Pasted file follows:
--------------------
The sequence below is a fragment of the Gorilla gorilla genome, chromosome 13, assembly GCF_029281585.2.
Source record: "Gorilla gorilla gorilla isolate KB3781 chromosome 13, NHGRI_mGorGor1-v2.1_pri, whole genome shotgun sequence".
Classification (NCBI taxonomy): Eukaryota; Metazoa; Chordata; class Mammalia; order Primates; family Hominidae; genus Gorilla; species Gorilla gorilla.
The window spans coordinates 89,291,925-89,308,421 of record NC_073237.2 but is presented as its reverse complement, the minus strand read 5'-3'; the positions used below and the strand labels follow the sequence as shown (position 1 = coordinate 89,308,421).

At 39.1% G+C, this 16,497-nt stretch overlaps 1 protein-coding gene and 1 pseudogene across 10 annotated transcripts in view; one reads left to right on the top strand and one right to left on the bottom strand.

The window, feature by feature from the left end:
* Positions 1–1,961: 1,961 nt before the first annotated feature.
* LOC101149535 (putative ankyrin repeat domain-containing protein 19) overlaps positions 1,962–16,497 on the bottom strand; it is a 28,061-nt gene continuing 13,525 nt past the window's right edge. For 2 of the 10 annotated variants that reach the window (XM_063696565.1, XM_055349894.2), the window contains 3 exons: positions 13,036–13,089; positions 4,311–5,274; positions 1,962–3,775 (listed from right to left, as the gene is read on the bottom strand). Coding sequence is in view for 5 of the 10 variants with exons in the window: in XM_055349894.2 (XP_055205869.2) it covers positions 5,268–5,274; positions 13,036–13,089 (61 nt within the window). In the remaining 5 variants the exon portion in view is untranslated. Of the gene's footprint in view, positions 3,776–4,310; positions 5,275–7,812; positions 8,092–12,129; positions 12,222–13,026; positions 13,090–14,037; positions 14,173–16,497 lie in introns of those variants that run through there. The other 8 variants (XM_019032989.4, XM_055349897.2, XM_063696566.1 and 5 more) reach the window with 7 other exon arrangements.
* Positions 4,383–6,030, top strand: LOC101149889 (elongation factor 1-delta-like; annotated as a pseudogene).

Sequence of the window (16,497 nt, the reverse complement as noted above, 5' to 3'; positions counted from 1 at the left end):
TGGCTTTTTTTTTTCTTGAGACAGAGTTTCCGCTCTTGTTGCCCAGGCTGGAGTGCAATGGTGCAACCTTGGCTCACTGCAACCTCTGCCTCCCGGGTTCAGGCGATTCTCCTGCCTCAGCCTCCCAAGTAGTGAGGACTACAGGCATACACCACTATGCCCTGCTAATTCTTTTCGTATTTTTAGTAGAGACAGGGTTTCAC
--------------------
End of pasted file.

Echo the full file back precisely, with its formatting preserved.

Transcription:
The sequence below is a fragment of the Gorilla gorilla genome, chromosome 13, assembly GCF_029281585.2.
Source record: "Gorilla gorilla gorilla isolate KB3781 chromosome 13, NHGRI_mGorGor1-v2.1_pri, whole genome shotgun sequence".
Classification (NCBI taxonomy): Eukaryota; Metazoa; Chordata; class Mammalia; order Primates; family Hominidae; genus Gorilla; species Gorilla gorilla.
The window spans coordinates 89,291,925-89,308,421 of record NC_073237.2 but is presented as its reverse complement, the minus strand read 5'-3'; the positions used below and the strand labels follow the sequence as shown (position 1 = coordinate 89,308,421).

At 39.1% G+C, this 16,497-nt stretch overlaps 1 protein-coding gene and 1 pseudogene across 10 annotated transcripts in view; one reads left to right on the top strand and one right to left on the bottom strand.

The window, feature by feature from the left end:
* Positions 1–1,961: 1,961 nt before the first annotated feature.
* LOC101149535 (putative ankyrin repeat domain-containing protein 19) overlaps positions 1,962–16,497 on the bottom strand; it is a 28,061-nt gene continuing 13,525 nt past the window's right edge. For 2 of the 10 annotated variants that reach the window (XM_063696565.1, XM_055349894.2), the window contains 3 exons: positions 13,036–13,089; positions 4,311–5,274; positions 1,962–3,775 (listed from right to left, as the gene is read on the bottom strand). Coding sequence is in view for 5 of the 10 variants with exons in the window: in XM_055349894.2 (XP_055205869.2) it covers positions 5,268–5,274; positions 13,036–13,089 (61 nt within the window). In the remaining 5 variants the exon portion in view is untranslated. Of the gene's footprint in view, positions 3,776–4,310; positions 5,275–7,812; positions 8,092–12,129; positions 12,222–13,026; positions 13,090–14,037; positions 14,173–16,497 lie in introns of those variants that run through there. The other 8 variants (XM_019032989.4, XM_055349897.2, XM_063696566.1 and 5 more) reach the window with 7 other exon arrangements.
* Positions 4,383–6,030, top strand: LOC101149889 (elongation factor 1-delta-like; annotated as a pseudogene).

Sequence of the window (16,497 nt, the reverse complement as noted above, 5' to 3'; positions counted from 1 at the left end):
TGGCTTTTTTTTTTCTTGAGACAGAGTTTCCGCTCTTGTTGCCCAGGCTGGAGTGCAATGGTGCAACCTTGGCTCACTGCAACCTCTGCCTCCCGGGTTCAGGCGATTCTCCTGCCTCAGCCTCCCAAGTAGTGAGGACTACAGGCATACACCACTATGCCCTGCTAATTCTTTTCGTATTTTTAGTAGAGACAGGGTTTCAC